First, from the training data of size N, N cases are sampled randomly with replacement as a “new” and specific training data set for each single tree. This means that the resulting “new” training data set for each tree has the same size as the input training data, but any single waveform with corresponding surface backscatter, pulse peakiness, and leading-edge width can appear multiple times (i.e., “with replacement”).
Second, for M input parameters (in our case surface backscatter, pulse peakiness, and leading-edge width), Breiman (2001) states that ideally a fixed number m ≪ M of the given input parameters is specified and randomly selected out of M. The best split on these selected parameters m is then used to split the node. Throughout the growth of the forest, the value of m is held constant.
Third, each tree is grown out fully, i.e., to its largest possible extent. No pruning is applied. In contrast to single decision trees that tend to overfit (i.e., match data too precisely and therefore fail for any additional data), random forests do not overfit and are also capable of dealing with unbalanced data sets (Breiman, 2001).
For our purpose, we always grow a total number of 500 decision trees per training in each month. Due to the small number of input parameters (M=3), we set m to 1, following the suggestion by Breiman (2001) to approximate m by .
The result is an ensemble of 500 single uncorrelated decision-tree classifiers called a random forest (Breiman, 2001). After initial training, the random forest can be used for classification of the remaining 99 % of the initial monthly data. During this classification, each decision tree in the now-trained random forest categorizes each waveform based on surface backscatter, pulse peakiness, and leading-edge width into a sea-ice-type, a lead-type, or an ambiguous-type waveform. In the end, the majority of all decision trees in the random forest decides the resulting class.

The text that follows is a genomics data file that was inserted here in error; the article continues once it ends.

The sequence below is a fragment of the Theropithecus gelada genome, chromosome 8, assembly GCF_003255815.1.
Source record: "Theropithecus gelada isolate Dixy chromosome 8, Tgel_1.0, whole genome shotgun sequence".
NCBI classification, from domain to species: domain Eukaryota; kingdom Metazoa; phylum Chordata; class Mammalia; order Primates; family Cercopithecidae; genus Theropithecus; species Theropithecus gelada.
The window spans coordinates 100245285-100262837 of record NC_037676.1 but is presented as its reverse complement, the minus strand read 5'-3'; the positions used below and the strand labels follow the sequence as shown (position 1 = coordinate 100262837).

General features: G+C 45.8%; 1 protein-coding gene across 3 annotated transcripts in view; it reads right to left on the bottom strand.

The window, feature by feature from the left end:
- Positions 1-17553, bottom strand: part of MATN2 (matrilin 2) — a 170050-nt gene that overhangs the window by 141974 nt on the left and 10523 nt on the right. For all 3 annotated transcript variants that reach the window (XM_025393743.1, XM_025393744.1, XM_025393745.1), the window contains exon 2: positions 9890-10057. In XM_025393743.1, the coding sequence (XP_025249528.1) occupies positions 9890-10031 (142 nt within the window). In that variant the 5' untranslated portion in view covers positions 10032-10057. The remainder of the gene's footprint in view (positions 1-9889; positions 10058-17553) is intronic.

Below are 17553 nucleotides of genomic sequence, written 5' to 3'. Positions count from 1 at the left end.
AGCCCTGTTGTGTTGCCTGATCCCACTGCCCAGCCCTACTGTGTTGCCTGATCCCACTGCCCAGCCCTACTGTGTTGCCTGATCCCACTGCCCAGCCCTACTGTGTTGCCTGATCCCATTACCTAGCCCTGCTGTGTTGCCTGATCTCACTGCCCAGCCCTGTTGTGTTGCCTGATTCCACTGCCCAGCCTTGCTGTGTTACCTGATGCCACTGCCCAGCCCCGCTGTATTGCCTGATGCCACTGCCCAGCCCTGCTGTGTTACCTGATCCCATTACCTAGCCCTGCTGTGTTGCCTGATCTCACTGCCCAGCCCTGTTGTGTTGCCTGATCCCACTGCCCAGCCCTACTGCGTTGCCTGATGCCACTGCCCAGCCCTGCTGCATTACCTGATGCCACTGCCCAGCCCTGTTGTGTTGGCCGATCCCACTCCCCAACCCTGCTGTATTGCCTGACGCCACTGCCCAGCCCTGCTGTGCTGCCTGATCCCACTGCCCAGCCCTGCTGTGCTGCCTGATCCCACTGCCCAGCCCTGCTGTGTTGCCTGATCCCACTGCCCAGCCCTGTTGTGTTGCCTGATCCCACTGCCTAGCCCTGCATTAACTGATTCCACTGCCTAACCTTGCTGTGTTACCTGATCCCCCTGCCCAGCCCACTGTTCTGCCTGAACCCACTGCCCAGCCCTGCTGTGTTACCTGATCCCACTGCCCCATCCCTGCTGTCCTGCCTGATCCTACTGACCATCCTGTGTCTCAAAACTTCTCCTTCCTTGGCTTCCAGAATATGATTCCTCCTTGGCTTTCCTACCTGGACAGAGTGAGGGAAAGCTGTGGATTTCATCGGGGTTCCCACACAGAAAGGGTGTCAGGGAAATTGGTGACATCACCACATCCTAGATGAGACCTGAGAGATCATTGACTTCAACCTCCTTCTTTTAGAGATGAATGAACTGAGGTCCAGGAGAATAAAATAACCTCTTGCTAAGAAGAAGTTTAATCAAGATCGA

Available data from months that are covered twice during the mission-overlap period are merged for the random-forest training. The trained random forest for each month is then used to classify the remaining 99 % of the corresponding monthly data. From this classified data set, distributions for each of the three classifier parameters for each month in the mission-overlap period are obtained. These distributions feature clear distinctions for each surface-type class (leads, sea ice, and ambiguous). For example, leads in general feature high values in surface backscatter and pulse peakiness as well as shorter leading-edge widths. The opposite can be seen for sea ice. The class of ambiguous signals is placed in between.
2.2.4 Percentile-based averaged thresholds